26/04/2014 21:43 BST | Updated 26/06/2014 06:59 BST

The Other Woman (Review)

In another film to take its title from a song (Nina Simone, in case you were wondering), Cameron Diaz and Leslie Mann join forces to take revenge on the man who has wronged them both.

Mark King (played by Nikolaj Coster Waldow) is the serial cheater in question who eventually gets put through the wringer by both his wife and his mistress - and a lover, just for good measure. Kate Upton stars as the simple-minded Amber, the third wheel in this equation who is largely surplus to requirements; she seems to be here largely to ensure the film appeals to a younger demographic. Miami Vice fans will spot a familiar face, but I won't spoil it for you by revealing who it is. And there's a lovely comic turn from Nicki Minaj, of all people, who appears as Diaz's legal assistant in a series of scene-stealing costume changes. The film seems to lift a little any time she's on screen.

Leslie Mann is a gifted comic performer who does an incredible job with pretty thin material. Indeed, she's so good, you wonder why we don't see more of her on the big screen. She works well with Diaz, who plays Carly the mistress in question, and shows here just why she is one of Hollywood's hottest properties. There are shades of the 1988 movie Working Girl, as well as The First Wives Club, but sadly The Other Woman lacks the heart of either. I can't help wishing that the studio had employed a female director to helm this project. Ultimately, The Other Woman is a film about female bonding but the bonding here feels superficial. In one cringe-inducing scene the women play rock, paper, scissors to decide who is going to have sex with Mark. It would have been funnier to turn the scene on its head and have Mark using every stereotypical female guile to try to get out of having sex with any of them.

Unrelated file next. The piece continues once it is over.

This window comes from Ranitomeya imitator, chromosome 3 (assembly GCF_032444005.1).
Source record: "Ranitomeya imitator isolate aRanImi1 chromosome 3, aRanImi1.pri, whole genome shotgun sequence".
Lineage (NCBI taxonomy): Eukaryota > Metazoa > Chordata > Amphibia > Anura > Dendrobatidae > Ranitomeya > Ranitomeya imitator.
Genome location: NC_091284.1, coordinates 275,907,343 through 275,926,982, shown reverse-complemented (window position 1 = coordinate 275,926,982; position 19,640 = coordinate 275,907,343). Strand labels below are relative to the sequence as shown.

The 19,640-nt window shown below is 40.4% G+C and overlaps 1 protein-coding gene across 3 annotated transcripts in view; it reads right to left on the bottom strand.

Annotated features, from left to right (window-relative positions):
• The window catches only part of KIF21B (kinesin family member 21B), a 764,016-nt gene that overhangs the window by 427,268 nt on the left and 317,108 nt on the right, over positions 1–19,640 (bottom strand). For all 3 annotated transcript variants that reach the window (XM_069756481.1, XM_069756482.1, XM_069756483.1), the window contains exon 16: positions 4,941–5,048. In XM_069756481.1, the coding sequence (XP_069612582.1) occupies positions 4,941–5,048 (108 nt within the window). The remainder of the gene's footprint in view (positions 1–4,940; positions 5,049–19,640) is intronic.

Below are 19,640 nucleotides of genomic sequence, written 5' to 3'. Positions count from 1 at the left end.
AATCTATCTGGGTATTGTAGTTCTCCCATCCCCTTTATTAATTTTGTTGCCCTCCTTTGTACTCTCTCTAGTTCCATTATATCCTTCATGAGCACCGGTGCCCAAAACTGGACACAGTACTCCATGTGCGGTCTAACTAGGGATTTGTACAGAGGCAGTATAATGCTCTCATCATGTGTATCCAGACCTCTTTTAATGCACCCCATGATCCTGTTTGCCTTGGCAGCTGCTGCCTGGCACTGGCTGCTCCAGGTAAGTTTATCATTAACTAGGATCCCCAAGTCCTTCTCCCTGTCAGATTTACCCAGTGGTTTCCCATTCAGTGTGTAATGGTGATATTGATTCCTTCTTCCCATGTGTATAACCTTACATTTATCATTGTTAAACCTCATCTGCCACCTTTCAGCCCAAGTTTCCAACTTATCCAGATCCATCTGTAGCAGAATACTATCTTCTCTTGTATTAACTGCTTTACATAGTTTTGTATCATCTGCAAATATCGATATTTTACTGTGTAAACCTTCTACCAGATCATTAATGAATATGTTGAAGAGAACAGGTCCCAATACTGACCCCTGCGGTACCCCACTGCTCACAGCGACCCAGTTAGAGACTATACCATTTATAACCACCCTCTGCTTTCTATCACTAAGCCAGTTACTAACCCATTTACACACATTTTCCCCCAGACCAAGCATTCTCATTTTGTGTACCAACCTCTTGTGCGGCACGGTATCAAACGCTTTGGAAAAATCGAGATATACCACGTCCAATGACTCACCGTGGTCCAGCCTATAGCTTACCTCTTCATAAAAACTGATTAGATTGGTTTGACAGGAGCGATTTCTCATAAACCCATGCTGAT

When Mark's comeuppance does come (and, boy, does this film take a long time getting there), the tone takes a dark turn - and that's when things start to go south. By this point, you should be cheering the women on. Instead, you're wondering where Diaz got her shoes. By the end, Diaz and Mann pretty much exchange roles - Mann turns into a shrewd businesswoman and Diaz appears to be about to step away from the career ladder - but we have little clue as to how they got there. At one point, Diaz's character says, "I've changed." I found myself thinking, "Really? I must have missed that part." In the end, The Other Woman is not about female empowerment; it's really about reaffirming the status quo: women have one goal in life - to get and keep a man. Everything else can go hang - including friendships, apparently.

I'm sure groups of women will enjoy watching this on DVD (while drinking cocktails and braiding each other's hair, no doubt), but The Other Woman is neither smart enough nor engaging enough to win me over. Though I have to say Taylor Kinney, who plays Diaz's new squeeze, makes a great piece of man candy.

The Other Woman is in cinemas now